September 22, 2005Mortgage Spam On The Decline?
Extrapolating any set of spam statistics to imply email-wide trends is a dangerous game, so I'll continue to declare trends only in light of observable spam arriving at my inboxes. Your mileage may vary (YMMV).
Fed up with so many lookalike spam messages touting mortgages, I began an aggressive reporting campaign back in February 2005. By "reporting," I mean that I forwarded to the U.S. Federal Trade Commission copies (the full source code, including headers) of all mortgage spam failing to meet CAN-SPAM requirements (a.k.a. all of them). A typical such message failed the CAN-SPAM test in one or more ways: forged headers; sent from zombie PCs; outright deceit; no physical mailing address; etc.
Even when I blocked messages linking to common domains, the mortgage spam continued to ooze through, and I sent it along to firstname.lastname@example.org, the special FTC address that gathers spam samples in what the agency calls "The Refrigerator." I figured that there had to be enough of a U.S. connection to these mortgage lead spammers that if enough evidence accumulated (not just from me), then perhaps the FTC would look into the practice. So many of the messages bore the same B.S. in the same format, that the majority of them had to be connected to a single source somewhere.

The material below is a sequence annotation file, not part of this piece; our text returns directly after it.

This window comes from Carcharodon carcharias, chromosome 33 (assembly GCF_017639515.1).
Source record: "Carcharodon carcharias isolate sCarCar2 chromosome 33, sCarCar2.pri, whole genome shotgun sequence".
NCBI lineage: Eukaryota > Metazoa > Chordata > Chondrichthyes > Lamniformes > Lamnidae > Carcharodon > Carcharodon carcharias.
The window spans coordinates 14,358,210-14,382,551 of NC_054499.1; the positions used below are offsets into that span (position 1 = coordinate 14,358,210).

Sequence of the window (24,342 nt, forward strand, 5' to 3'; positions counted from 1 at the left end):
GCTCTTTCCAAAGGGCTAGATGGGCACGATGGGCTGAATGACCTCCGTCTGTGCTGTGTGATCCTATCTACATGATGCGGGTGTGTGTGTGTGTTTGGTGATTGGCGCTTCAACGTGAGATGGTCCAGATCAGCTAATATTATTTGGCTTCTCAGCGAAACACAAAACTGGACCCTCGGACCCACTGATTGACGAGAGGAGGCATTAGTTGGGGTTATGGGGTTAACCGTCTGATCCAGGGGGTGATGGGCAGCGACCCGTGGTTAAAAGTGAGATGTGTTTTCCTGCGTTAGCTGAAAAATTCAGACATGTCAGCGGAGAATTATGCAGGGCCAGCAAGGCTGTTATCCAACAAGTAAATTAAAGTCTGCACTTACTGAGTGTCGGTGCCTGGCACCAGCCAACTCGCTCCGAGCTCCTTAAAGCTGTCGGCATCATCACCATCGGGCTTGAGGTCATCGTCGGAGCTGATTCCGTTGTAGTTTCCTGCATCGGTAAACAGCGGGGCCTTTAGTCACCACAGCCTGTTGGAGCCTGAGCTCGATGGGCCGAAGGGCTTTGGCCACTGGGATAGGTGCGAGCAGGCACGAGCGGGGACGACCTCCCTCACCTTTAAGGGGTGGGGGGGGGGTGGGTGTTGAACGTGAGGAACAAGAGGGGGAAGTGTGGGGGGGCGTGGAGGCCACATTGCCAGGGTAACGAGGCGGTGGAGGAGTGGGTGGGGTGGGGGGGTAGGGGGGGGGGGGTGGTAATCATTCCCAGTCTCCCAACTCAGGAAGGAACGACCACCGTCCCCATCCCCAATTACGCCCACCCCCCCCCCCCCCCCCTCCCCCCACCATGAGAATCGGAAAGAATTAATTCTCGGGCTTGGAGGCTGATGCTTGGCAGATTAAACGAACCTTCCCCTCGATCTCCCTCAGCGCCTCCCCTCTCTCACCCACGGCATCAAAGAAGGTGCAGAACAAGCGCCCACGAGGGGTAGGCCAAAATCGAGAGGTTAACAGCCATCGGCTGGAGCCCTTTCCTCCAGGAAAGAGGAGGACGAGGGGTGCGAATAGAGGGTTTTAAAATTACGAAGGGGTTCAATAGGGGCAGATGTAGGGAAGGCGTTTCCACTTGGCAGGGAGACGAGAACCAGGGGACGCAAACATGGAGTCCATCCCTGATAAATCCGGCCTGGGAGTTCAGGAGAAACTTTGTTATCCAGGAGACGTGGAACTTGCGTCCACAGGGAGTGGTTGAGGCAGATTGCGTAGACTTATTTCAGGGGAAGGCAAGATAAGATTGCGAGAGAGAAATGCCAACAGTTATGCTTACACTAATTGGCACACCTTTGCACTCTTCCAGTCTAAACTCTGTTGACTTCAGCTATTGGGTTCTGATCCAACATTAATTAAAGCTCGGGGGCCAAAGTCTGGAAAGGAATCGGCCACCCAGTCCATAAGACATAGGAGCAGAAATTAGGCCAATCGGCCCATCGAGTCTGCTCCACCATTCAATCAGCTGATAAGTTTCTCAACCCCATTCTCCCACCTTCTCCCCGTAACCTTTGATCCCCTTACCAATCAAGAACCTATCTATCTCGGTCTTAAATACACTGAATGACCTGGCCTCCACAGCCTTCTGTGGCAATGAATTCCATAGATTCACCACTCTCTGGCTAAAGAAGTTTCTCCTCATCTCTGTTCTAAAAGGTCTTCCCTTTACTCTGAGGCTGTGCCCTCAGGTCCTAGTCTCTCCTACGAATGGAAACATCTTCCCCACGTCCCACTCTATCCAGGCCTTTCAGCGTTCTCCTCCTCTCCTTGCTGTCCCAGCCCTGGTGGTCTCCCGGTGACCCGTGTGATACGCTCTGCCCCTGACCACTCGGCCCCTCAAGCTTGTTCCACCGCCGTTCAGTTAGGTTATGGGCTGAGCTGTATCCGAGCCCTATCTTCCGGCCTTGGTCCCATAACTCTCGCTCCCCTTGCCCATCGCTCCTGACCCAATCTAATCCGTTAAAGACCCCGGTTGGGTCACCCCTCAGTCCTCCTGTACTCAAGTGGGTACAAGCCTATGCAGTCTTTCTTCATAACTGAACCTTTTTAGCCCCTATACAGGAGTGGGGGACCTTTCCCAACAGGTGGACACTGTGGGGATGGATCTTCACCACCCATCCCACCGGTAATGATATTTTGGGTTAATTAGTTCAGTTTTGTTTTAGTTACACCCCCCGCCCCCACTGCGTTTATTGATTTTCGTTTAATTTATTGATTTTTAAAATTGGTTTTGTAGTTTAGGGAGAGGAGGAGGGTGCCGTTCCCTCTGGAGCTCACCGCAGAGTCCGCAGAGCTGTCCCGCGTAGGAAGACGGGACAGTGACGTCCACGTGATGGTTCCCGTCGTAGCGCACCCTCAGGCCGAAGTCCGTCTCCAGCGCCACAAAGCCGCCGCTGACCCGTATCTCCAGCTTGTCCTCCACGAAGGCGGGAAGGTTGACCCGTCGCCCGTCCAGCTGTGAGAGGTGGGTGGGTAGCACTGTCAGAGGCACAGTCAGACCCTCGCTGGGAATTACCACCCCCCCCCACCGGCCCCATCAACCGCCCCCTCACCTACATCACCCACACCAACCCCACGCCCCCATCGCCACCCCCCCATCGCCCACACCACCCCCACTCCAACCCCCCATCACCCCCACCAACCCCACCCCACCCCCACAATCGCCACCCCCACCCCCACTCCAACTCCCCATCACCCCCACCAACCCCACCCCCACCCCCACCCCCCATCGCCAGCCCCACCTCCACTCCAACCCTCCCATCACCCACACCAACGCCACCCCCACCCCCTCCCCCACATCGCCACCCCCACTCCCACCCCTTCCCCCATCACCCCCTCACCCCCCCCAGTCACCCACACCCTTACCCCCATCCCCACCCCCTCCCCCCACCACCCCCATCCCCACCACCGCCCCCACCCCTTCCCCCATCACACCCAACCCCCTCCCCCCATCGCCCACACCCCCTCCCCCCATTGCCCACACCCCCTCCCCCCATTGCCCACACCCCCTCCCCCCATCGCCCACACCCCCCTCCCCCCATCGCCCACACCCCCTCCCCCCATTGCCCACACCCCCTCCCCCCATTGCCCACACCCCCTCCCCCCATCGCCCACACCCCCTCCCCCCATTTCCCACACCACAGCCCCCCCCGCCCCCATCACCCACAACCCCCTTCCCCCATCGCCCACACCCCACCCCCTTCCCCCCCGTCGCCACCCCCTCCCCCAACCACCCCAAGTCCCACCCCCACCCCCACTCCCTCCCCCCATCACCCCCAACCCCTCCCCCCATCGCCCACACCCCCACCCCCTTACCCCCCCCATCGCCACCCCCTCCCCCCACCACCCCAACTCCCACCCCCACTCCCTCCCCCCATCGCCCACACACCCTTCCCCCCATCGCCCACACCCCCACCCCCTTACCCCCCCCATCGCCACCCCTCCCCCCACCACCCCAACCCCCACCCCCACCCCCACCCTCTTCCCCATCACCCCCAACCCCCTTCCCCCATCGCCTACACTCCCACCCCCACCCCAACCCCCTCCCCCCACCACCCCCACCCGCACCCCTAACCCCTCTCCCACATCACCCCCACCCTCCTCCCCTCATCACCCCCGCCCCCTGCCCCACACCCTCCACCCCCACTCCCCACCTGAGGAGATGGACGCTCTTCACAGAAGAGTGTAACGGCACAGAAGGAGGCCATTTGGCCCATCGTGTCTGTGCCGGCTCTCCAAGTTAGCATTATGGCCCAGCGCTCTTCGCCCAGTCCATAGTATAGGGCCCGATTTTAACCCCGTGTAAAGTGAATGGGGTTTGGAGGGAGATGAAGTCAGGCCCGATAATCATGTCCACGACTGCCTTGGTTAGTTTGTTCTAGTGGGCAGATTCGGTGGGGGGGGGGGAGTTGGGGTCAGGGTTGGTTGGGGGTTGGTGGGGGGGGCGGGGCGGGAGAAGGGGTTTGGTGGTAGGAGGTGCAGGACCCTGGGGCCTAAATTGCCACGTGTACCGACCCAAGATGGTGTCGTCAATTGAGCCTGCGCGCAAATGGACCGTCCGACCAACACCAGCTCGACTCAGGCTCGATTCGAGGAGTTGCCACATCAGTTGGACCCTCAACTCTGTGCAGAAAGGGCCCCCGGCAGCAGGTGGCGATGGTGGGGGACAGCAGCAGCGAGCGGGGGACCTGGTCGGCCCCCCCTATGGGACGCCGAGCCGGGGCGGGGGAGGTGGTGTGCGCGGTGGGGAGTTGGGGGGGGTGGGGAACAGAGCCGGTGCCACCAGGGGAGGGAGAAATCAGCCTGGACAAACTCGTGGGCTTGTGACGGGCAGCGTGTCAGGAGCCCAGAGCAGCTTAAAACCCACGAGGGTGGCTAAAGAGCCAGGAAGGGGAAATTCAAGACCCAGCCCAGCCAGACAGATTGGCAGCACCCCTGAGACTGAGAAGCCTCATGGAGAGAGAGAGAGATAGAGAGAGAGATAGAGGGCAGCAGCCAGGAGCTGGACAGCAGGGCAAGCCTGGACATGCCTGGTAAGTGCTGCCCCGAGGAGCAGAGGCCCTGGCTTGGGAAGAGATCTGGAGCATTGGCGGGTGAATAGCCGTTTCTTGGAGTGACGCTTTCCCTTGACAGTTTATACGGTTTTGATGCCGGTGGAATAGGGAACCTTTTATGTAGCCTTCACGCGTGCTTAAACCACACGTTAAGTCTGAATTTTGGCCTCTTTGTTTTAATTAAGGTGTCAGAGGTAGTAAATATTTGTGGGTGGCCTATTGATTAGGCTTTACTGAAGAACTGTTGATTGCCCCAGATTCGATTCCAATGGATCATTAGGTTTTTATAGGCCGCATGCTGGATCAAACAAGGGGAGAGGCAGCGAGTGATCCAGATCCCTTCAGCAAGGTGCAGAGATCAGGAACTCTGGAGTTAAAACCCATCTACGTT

Here is a summary of the quantity of mortgage spam forwarded to the FTC over the past many months:
|Month (2005)||Quantity Reported|
Today is the 22nd of September, and upon reporting yet another mortgage spam, I realized that I haven't had to report many recently. Sure enough, my sent log indicates that for the first three weeks of September, I've received/forwarded only 5 mortgage spams. Moreover, the ones I received didn't bear any of the trademarks of the majority of those reported earlier.
Thus begs the question: What's the deal?
Deep down, I'd like to think that some FTC has been on the enforcement job, and they've been quiet about it until all the loose ends are tied up nicely. It would be nice to know if my 740 forwarded messages contributed to the evidence that led to the end of one or more spammers.
It could also be that the main perp was a college kid who finally started a real job in September. Who knows?
In the meantime, I'll simply bask in the glow of a nearly mortgage-spam-free inbox. I hope you're having the same luck.Posted on September 22, 2005 at 03:02 PM